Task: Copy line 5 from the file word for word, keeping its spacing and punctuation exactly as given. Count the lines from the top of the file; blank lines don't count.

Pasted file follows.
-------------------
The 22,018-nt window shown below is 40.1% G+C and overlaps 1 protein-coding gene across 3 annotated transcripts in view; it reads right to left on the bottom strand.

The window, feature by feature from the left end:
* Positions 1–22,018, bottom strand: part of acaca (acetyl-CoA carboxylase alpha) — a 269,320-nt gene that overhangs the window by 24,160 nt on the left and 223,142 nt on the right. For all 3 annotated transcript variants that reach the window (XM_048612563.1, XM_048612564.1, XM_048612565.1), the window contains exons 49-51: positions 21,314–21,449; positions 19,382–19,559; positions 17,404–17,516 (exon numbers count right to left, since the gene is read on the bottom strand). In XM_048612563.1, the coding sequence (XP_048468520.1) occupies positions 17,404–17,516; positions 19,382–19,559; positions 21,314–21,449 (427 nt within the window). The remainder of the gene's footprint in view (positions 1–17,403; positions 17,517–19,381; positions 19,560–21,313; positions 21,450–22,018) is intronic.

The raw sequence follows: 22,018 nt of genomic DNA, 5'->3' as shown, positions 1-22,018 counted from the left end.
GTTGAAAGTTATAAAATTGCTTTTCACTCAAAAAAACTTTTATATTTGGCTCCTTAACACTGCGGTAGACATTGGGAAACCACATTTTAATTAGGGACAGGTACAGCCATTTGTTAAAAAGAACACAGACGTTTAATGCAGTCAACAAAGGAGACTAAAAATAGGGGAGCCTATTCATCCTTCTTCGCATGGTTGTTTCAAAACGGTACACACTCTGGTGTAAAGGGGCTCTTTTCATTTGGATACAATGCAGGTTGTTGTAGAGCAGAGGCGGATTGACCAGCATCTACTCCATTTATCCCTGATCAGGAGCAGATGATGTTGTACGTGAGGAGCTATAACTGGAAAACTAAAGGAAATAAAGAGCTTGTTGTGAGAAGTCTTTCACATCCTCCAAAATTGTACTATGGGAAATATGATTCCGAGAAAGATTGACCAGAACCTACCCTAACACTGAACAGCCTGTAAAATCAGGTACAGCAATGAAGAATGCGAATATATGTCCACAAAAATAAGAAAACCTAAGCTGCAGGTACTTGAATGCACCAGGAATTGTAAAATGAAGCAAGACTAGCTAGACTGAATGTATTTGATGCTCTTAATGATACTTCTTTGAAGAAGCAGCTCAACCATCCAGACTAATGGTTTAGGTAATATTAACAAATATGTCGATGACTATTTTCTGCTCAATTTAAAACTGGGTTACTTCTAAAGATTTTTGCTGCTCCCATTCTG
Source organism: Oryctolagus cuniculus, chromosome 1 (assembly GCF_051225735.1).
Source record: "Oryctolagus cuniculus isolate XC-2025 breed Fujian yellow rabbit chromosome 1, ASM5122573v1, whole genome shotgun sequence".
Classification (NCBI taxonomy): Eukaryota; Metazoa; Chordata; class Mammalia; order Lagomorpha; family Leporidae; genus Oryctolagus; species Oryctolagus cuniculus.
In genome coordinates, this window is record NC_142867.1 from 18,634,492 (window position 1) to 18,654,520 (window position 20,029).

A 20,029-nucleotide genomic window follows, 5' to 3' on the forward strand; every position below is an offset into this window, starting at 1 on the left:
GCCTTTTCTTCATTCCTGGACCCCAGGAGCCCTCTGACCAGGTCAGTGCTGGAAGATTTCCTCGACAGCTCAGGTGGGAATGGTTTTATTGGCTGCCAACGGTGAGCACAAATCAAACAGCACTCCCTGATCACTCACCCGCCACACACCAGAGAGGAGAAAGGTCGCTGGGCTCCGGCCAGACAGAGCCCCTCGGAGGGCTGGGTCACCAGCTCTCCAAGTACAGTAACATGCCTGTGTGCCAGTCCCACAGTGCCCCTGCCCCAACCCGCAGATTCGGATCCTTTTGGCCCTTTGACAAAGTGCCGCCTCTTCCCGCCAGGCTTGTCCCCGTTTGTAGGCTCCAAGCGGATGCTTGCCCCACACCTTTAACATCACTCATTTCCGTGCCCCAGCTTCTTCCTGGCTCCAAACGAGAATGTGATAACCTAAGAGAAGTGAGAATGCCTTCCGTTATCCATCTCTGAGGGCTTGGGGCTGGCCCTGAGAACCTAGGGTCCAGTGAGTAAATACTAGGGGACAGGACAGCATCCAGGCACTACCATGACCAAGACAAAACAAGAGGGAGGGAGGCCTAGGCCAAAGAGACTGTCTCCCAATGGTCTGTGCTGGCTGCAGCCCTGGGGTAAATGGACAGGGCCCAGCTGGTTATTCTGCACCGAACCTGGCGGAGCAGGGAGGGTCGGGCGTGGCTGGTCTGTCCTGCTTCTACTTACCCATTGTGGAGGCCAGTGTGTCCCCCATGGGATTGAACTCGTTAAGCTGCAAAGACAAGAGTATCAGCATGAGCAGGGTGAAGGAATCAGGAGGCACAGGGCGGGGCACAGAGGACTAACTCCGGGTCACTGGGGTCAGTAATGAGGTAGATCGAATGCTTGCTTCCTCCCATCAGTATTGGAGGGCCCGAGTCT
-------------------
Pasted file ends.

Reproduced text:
GTTGAAAGTTATAAAATTGCTTTTCACTCAAAAAAACTTTTATATTTGGCTCCTTAACACTGCGGTAGACATTGGGAAACCACATTTTAATTAGGGACAGGTACAGCCATTTGTTAAAAAGAACACAGACGTTTAATGCAGTCAACAAAGGAGACTAAAAATAGGGGAGCCTATTCATCCTTCTTCGCATGGTTGTTTCAAAACGGTACACACTCTGGTGTAAAGGGGCTCTTTTCATTTGGATACAATGCAGGTTGTTGTAGAGCAGAGGCGGATTGACCAGCATCTACTCCATTTATCCCTGATCAGGAGCAGATGATGTTGTACGTGAGGAGCTATAACTGGAAAACTAAAGGAAATAAAGAGCTTGTTGTGAGAAGTCTTTCACATCCTCCAAAATTGTACTATGGGAAATATGATTCCGAGAAAGATTGACCAGAACCTACCCTAACACTGAACAGCCTGTAAAATCAGGTACAGCAATGAAGAATGCGAATATATGTCCACAAAAATAAGAAAACCTAAGCTGCAGGTACTTGAATGCACCAGGAATTGTAAAATGAAGCAAGACTAGCTAGACTGAATGTATTTGATGCTCTTAATGATACTTCTTTGAAGAAGCAGCTCAACCATCCAGACTAATGGTTTAGGTAATATTAACAAATATGTCGATGACTATTTTCTGCTCAATTTAAAACTGGGTTACTTCTAAAGATTTTTGCTGCTCCCATTCTG